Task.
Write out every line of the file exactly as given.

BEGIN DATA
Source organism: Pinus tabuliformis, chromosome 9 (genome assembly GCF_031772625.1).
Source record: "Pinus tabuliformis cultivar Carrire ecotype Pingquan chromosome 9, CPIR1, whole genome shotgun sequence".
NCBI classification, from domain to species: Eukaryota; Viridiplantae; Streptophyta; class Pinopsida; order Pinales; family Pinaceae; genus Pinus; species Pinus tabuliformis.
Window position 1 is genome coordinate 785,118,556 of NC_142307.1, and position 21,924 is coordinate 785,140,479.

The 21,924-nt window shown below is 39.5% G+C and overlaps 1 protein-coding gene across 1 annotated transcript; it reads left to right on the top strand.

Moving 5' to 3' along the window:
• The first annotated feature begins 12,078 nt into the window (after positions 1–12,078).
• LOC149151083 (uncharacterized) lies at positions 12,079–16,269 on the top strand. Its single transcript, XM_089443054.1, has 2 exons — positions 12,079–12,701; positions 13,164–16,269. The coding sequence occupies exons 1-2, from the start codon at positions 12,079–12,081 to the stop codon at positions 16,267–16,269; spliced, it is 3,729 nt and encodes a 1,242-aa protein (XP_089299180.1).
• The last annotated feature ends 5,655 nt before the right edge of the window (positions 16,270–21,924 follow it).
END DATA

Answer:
Source organism: Pinus tabuliformis, chromosome 9 (genome assembly GCF_031772625.1).
Source record: "Pinus tabuliformis cultivar Carrire ecotype Pingquan chromosome 9, CPIR1, whole genome shotgun sequence".
NCBI classification, from domain to species: Eukaryota; Viridiplantae; Streptophyta; class Pinopsida; order Pinales; family Pinaceae; genus Pinus; species Pinus tabuliformis.
Window position 1 is genome coordinate 785,118,556 of NC_142307.1, and position 21,924 is coordinate 785,140,479.

The 21,924-nt window shown below is 39.5% G+C and overlaps 1 protein-coding gene across 1 annotated transcript; it reads left to right on the top strand.

Moving 5' to 3' along the window:
• The first annotated feature begins 12,078 nt into the window (after positions 1–12,078).
• LOC149151083 (uncharacterized) lies at positions 12,079–16,269 on the top strand. Its single transcript, XM_089443054.1, has 2 exons — positions 12,079–12,701; positions 13,164–16,269. The coding sequence occupies exons 1-2, from the start codon at positions 12,079–12,081 to the stop codon at positions 16,267–16,269; spliced, it is 3,729 nt and encodes a 1,242-aa protein (XP_089299180.1).
• The last annotated feature ends 5,655 nt before the right edge of the window (positions 16,270–21,924 follow it).